“The thing is, you make that same face other times, too. Like, when I know that I have just said or done something totally stupid and hurtful. You don’t call me out on it, instead you just silently sit there making your math face. And I know you’re giving it some point value. Something like, ‘Well, he wouldn’t let me pick the music in the car. That’s minus 25 points.’ And maybe other times I get some points. ‘He ignored that girl, so that’s plus 10 points.’”
I bite my lip. I can’t really think of a witty response. I’m just so surprised. He is more perceptive than I would have ever guessed.
“So, I’m just wondering, do I have any chance of getting back into a positive score situation with you? Because I know I’ve lost a lot of points with you in the last few months.”
I look out at the lake. This would be a good chance for me to lay it all out: the entire list of Ryan’s mistakes and petty crimes. But that’s not my style. And I don’t want to reveal myself as the grudge holder I really am.
And then I say something that shocks even me. “So be honest: When was the last time you used heroin?”
He mumbles something about “August” while he stares at his feet.
“Is that really true? What about the O-C? Because that’s serious, too.”
He shakes his head, still avoiding my face.
I take a deep breath. “Well, it’s like this, Ryan…Wait, look at me. Because I’m going to say something important.”
He looks up.
“I’m not going to lie and say that I don’t care if you’re getting high or not. I mean, I definitely care. But beyond that, I have to think of myself. And the thing is….if you’re using it around me…or even if I know it’s at your house and all I have to do is ride my bike out to Humboldt Park to get it…Well, I’m going to get back into it again.”
“Honestly, I still have that urge to do it. I miss that feeling. I guess that’s what addiction is. And maybe it never goes away. But this summer, I didn’t care about anything but getting high. Even you, me, what we have…I lost all interest in that . I mean, I can’t even REMEMBER this summer…except for all of the moments that I was at work, wishing I was high. Or riding my bike like so so so fast because I felt like my bones were going to just pop out of my skin if I didn’t get home RIGHT AWAY so I could get fucked up again.”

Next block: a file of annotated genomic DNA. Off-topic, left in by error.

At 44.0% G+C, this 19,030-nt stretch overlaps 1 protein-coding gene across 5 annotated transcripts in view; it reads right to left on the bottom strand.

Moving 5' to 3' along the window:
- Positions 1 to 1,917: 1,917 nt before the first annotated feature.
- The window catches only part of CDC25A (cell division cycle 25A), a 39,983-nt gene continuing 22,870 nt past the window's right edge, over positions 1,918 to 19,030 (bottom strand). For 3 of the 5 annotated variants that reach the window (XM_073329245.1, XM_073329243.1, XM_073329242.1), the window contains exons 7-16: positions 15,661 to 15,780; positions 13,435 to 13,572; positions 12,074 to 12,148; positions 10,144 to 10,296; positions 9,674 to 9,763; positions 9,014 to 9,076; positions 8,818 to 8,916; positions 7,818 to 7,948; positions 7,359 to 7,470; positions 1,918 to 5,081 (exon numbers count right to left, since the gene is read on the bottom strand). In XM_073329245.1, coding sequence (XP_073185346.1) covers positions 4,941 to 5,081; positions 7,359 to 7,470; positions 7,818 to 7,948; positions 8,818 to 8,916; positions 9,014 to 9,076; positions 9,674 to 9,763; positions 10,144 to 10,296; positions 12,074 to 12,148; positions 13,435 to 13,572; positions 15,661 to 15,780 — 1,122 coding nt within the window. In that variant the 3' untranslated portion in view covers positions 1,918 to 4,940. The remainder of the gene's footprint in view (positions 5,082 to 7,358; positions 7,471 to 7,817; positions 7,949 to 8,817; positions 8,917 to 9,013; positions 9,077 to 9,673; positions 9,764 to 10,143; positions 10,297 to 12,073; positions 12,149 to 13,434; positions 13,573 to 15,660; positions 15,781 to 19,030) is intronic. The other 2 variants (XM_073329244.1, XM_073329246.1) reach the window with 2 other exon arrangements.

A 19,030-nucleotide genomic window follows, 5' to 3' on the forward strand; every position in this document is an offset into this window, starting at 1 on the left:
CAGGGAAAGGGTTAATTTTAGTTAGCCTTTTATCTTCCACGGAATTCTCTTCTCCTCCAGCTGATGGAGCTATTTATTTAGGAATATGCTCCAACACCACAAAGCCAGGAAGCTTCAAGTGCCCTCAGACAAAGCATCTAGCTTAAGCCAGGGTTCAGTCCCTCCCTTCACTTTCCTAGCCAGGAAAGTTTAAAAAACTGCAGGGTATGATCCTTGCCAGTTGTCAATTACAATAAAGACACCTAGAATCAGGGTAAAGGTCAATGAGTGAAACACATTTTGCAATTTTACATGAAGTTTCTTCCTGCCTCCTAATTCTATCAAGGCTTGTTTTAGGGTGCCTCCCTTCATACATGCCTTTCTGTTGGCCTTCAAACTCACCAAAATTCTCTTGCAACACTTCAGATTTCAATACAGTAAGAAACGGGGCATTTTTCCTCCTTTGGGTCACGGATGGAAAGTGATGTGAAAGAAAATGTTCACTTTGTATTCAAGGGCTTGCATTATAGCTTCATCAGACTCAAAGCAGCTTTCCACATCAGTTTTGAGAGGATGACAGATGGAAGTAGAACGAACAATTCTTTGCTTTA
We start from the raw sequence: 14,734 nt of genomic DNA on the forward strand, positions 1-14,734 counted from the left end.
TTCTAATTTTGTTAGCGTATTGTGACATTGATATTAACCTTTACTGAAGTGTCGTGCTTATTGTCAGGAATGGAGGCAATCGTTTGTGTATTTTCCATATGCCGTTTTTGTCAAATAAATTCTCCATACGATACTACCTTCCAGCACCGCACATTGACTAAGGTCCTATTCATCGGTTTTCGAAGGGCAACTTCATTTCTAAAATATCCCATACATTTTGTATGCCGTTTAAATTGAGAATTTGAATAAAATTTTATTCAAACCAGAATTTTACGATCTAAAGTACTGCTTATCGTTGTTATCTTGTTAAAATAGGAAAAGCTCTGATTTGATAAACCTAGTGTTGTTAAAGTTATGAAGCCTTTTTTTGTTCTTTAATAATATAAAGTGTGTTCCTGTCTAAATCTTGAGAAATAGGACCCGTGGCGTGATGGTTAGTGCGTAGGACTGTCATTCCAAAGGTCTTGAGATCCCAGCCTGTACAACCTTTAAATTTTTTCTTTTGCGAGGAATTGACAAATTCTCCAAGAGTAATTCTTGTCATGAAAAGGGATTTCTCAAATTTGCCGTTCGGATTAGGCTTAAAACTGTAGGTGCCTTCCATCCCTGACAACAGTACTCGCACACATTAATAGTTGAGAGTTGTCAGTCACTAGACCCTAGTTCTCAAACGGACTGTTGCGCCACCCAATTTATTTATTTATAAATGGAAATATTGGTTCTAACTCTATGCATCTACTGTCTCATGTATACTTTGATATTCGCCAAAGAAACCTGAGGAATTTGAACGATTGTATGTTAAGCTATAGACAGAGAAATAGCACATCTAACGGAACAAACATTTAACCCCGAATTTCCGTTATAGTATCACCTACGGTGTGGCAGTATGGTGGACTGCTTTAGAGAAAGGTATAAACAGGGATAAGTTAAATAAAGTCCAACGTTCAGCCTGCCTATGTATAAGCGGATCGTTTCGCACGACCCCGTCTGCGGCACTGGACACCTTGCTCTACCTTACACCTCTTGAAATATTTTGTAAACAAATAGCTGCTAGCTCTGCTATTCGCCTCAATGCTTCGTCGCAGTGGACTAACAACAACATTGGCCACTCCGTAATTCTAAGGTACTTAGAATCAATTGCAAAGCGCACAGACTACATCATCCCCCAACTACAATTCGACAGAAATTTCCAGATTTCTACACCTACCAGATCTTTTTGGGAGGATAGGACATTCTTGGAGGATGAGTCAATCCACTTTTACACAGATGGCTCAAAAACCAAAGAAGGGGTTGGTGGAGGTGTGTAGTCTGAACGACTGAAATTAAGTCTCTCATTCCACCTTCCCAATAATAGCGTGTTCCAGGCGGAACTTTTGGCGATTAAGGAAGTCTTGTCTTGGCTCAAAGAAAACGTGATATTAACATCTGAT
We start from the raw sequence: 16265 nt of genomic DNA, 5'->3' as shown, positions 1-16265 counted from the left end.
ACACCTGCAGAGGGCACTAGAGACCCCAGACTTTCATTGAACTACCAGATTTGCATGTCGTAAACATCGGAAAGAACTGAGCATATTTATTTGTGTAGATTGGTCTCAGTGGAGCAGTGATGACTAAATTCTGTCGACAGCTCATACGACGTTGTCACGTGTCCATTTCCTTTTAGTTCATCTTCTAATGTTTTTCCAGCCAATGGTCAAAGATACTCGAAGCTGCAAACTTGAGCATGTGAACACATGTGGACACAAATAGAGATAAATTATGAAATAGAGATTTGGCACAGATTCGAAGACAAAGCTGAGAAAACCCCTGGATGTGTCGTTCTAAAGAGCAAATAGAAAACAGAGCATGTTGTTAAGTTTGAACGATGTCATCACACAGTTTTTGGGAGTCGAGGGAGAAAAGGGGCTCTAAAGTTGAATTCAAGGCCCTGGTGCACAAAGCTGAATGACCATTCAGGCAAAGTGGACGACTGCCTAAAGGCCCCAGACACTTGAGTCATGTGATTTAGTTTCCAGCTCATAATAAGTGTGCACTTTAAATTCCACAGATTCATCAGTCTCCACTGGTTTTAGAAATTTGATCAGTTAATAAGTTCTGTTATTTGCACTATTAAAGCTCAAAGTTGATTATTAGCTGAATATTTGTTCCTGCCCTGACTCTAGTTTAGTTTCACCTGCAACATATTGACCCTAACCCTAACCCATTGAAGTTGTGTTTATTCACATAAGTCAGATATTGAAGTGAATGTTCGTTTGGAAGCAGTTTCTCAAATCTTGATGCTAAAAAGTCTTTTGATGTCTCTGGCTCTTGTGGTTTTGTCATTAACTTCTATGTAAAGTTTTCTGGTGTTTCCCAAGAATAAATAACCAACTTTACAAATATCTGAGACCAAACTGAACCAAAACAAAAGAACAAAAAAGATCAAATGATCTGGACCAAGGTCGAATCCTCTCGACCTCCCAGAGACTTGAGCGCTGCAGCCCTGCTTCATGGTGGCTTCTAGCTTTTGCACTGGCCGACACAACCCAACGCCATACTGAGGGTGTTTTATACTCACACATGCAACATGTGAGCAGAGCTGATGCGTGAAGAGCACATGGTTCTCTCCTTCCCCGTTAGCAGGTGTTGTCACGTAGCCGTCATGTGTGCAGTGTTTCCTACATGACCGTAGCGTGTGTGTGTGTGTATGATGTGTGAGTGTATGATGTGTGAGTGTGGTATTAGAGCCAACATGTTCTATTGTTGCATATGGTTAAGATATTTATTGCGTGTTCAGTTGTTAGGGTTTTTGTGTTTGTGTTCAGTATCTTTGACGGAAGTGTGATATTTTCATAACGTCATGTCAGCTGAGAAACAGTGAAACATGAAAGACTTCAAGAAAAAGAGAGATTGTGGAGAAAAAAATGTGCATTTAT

He just looks so sad as he reaches out for my hand.
“But even worse, it just make me lose my grip on everything. Sleeping and eating and showering and going to work. Even just my ability to interact with others. And then I’m just panicking because I can feel my life slowly falling apart. You know, I’ve had some psychiatric issues in the past, and well, drugs just break down everything I’ve built up to keep myself sane.”
I move closer and stare into his eyes. “I guess I’m saying that, yeah, I want you to stay away from all of this, too. But if you can’t, then you have to lie to me and say you are fine. And I’ll force myself to believe you. Because otherwise, I’m never going to make it. Can you promise me that?”
He nods his head as he turns toward me to grab my other hand.
“Say it. Say ‘Yes, Amanda…I promise.’”
He sits up straight. “Yes, Amanda. I promise.”
I lean forward to kiss him. I stop myself. “I love you. In fact, I love you more than I have ever loved anyone.”
“I love you, too, “ he whispers. “Oh god, I’m so sorry for ——–”
I cut him off. “Come on…I want to make you breakfast.”